Higgins joined MIT in 2016 as the Department of Facilities’ director of infrastructure operations, managing critical aspects of MIT’s facilities, including finance and administration, procurement, communications, and customer engagement. In 2018, Higgins was appointed director of campus operations and assumed responsibility for management of campus maintenance, utilities, and facilities engineering.
A registered professional engineer, Higgins holds a BS in engineering and a BA in economics from Swarthmore College, and an MSc in education research from the University of Oxford. Prior to joining MIT, he served for 10 years as vice president and head of engineering for Fidelity Investments, where he also served as Fidelity’s first corporate sustainability officer. Earlier in his career, Higgins held positions for 14 years as director of engineering and then as executive director of strategic and technical services at a Connecticut-based facility management company. In these roles, he provided strategic and engineering services to more than 100 academic and non-profit institutions for their building projects and broader campus initiatives.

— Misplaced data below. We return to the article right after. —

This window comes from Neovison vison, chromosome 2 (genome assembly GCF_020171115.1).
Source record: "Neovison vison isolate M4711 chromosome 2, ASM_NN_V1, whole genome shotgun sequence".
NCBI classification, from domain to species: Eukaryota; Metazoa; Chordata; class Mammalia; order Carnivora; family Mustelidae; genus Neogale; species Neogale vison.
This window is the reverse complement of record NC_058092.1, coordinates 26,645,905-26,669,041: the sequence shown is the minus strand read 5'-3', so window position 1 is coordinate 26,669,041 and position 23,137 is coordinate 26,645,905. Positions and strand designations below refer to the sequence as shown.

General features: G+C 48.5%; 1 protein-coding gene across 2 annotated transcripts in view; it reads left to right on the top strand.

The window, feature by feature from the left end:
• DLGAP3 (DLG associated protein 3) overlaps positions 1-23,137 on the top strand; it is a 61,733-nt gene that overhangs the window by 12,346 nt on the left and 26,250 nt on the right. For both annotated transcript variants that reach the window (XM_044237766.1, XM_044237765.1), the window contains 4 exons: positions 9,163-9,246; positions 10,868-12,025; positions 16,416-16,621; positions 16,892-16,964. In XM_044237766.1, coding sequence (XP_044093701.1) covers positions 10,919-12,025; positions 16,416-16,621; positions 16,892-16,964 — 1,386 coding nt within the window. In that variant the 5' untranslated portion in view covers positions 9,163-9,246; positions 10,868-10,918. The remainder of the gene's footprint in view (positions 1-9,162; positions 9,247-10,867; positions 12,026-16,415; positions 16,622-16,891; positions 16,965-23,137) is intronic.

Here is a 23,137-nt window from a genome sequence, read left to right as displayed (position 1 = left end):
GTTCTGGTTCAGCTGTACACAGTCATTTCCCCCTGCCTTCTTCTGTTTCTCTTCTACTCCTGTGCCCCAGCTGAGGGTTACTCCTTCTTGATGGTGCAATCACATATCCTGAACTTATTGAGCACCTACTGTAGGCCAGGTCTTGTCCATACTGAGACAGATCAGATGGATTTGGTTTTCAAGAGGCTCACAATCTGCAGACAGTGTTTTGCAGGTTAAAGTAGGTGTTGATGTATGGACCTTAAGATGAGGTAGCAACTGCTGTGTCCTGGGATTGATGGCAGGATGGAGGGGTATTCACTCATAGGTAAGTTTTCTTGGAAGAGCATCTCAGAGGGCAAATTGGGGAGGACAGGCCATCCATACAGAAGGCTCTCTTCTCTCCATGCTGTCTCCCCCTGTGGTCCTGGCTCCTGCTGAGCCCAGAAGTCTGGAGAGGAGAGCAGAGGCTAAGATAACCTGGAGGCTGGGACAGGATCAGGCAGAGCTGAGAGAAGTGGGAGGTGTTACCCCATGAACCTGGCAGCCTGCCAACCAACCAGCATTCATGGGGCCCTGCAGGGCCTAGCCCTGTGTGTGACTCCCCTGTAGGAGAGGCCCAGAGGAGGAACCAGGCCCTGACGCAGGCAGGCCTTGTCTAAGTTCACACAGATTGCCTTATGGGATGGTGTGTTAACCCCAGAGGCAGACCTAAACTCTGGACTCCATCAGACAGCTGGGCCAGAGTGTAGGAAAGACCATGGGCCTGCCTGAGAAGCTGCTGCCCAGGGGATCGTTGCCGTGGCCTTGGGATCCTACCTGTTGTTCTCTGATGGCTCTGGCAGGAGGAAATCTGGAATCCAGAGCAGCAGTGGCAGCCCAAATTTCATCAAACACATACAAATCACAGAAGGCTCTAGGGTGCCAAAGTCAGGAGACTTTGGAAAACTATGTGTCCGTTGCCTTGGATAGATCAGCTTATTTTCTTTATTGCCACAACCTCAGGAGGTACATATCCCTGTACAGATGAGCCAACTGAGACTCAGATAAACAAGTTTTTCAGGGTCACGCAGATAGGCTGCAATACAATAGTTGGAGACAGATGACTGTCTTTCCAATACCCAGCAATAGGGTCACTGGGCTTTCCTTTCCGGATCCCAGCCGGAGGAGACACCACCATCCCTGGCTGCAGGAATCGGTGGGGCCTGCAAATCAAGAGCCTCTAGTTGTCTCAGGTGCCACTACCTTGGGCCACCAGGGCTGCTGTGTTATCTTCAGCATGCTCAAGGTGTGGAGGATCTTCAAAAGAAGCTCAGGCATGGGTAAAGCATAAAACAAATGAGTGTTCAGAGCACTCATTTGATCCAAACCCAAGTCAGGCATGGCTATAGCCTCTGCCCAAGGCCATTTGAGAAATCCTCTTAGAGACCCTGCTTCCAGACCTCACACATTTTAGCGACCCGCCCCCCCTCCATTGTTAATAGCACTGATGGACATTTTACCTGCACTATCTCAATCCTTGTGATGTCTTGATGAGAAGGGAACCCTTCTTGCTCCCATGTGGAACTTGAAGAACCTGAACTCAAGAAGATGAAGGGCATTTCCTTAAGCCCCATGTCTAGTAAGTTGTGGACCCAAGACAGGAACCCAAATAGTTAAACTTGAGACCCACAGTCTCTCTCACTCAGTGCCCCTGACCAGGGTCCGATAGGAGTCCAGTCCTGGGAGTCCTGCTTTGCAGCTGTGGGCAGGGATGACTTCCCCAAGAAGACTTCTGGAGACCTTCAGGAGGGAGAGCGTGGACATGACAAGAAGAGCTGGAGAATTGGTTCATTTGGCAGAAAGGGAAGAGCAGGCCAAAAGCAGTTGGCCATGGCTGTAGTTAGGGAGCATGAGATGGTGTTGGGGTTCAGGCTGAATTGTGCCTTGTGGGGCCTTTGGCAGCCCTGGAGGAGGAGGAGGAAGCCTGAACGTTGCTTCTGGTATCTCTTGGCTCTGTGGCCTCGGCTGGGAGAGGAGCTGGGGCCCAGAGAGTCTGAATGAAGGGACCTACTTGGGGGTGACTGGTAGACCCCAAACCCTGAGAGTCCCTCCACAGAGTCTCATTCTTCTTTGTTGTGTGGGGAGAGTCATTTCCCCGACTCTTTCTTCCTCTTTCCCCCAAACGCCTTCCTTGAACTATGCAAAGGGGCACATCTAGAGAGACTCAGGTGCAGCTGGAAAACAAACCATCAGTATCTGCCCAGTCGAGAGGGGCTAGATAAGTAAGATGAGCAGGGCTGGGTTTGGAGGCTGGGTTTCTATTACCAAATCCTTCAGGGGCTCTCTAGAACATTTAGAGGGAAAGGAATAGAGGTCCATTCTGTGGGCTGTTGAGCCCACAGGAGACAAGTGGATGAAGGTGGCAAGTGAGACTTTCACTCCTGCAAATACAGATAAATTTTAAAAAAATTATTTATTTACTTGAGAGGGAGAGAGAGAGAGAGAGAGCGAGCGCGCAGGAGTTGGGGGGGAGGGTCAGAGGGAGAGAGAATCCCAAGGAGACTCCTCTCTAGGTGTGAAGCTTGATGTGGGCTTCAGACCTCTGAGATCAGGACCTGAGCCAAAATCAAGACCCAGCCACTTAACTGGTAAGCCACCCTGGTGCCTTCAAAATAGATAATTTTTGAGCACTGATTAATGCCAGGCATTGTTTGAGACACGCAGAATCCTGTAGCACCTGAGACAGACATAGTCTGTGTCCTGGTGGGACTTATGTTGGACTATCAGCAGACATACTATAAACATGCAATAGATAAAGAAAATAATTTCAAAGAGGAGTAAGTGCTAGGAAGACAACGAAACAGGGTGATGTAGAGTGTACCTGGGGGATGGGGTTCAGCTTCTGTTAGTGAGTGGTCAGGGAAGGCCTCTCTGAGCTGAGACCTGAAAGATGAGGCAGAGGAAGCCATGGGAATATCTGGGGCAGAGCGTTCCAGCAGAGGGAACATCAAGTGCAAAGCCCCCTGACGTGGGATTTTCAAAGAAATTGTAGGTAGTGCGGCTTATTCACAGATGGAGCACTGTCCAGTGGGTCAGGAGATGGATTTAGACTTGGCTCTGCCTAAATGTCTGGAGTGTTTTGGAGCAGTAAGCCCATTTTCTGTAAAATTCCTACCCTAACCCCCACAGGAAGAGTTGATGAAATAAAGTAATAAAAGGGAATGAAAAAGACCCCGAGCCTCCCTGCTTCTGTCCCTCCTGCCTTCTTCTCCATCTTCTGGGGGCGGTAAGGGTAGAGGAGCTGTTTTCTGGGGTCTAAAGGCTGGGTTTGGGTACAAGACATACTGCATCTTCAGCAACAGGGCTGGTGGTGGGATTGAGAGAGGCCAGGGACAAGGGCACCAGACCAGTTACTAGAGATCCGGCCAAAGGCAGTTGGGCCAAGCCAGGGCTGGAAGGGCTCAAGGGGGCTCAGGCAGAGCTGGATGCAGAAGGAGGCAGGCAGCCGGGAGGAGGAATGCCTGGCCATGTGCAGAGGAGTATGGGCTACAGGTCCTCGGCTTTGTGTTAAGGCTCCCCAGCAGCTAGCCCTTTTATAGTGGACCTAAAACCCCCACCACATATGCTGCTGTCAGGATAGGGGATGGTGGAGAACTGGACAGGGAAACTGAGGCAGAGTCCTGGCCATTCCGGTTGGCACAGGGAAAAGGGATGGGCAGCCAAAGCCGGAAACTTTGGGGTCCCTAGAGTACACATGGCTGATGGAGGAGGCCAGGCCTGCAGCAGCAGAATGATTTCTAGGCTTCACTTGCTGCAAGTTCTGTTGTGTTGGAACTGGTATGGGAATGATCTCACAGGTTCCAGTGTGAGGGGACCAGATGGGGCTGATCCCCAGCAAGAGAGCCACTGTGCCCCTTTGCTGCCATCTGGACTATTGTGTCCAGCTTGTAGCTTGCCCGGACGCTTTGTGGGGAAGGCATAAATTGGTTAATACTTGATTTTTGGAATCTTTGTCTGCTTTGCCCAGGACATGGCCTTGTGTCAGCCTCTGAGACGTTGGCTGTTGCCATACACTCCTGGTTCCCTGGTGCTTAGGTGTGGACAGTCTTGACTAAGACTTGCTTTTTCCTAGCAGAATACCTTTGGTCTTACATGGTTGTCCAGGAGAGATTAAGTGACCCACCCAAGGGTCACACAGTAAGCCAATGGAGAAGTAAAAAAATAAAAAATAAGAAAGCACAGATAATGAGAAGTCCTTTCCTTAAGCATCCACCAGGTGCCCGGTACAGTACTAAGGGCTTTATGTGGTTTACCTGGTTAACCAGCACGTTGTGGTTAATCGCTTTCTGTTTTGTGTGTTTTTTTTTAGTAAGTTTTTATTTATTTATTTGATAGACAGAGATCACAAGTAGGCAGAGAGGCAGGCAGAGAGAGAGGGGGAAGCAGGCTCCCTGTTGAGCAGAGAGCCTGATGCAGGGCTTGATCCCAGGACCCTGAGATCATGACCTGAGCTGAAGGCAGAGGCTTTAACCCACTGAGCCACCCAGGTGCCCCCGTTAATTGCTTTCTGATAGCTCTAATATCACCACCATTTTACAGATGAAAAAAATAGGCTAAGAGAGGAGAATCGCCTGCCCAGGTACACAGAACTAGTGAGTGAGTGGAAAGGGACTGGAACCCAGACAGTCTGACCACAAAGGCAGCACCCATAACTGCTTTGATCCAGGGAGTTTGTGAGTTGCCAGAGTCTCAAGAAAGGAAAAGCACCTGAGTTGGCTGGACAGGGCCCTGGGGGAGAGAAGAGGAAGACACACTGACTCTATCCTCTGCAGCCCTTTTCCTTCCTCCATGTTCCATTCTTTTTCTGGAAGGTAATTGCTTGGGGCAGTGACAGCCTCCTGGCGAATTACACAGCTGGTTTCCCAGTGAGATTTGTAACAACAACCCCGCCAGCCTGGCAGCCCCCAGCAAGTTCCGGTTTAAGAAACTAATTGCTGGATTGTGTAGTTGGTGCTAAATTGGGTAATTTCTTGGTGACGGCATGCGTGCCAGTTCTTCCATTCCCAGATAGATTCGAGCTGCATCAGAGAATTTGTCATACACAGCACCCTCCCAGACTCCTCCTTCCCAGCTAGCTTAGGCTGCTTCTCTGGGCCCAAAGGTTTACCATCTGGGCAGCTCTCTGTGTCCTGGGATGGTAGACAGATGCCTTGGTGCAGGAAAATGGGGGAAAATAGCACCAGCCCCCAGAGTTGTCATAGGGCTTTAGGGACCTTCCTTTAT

Richard Lester is the Japan Steel Industry Professor and Associate Provost at the Massachusetts Institute of Technology, where he oversees the international activities of the Institute. From 2009 to 2015 he served as head of MIT’s Department of Nuclear Science and Engineering, leading the Department successfully through a period of rapid rebuilding and strategic renewal.
Professor Lester’s research is concerned with innovation strategy and management, with a frequent focus on the energy and manufacturing sectors. He is widely known for his work on local, regional, and national systems of innovation, and he has led major studies of national and regional competitiveness and innovation performance commissioned by governments and industry groups around the world. He is the founding director and faculty chair of the MIT Industrial Performance Center.